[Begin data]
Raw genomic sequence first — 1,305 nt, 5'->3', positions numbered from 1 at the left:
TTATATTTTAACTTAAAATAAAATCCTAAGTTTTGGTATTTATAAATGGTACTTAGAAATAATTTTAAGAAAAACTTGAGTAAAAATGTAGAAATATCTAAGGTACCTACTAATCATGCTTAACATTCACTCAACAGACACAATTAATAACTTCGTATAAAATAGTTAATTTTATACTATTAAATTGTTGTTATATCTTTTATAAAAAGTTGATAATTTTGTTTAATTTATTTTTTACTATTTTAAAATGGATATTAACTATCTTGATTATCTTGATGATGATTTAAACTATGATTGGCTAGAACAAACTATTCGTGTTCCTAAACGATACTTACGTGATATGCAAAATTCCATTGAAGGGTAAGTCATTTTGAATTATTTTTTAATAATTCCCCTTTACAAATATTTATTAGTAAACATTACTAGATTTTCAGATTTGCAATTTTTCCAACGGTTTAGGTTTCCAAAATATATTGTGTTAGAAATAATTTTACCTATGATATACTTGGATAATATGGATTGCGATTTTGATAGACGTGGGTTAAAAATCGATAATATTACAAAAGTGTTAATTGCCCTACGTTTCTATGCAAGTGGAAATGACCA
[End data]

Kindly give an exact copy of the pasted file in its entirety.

Raw genomic sequence first — 1,305 nt, 5'->3', positions numbered from 1 at the left:
TTATATTTTAACTTAAAATAAAATCCTAAGTTTTGGTATTTATAAATGGTACTTAGAAATAATTTTAAGAAAAACTTGAGTAAAAATGTAGAAATATCTAAGGTACCTACTAATCATGCTTAACATTCACTCAACAGACACAATTAATAACTTCGTATAAAATAGTTAATTTTATACTATTAAATTGTTGTTATATCTTTTATAAAAAGTTGATAATTTTGTTTAATTTATTTTTTACTATTTTAAAATGGATATTAACTATCTTGATTATCTTGATGATGATTTAAACTATGATTGGCTAGAACAAACTATTCGTGTTCCTAAACGATACTTACGTGATATGCAAAATTCCATTGAAGGGTAAGTCATTTTGAATTATTTTTTAATAATTCCCCTTTACAAATATTTATTAGTAAACATTACTAGATTTTCAGATTTGCAATTTTTCCAACGGTTTAGGTTTCCAAAATATATTGTGTTAGAAATAATTTTACCTATGATATACTTGGATAATATGGATTGCGATTTTGATAGACGTGGGTTAAAAATCGATAATATTACAAAAGTGTTAATTGCCCTACGTTTCTATGCAAGTGGAAATGACCA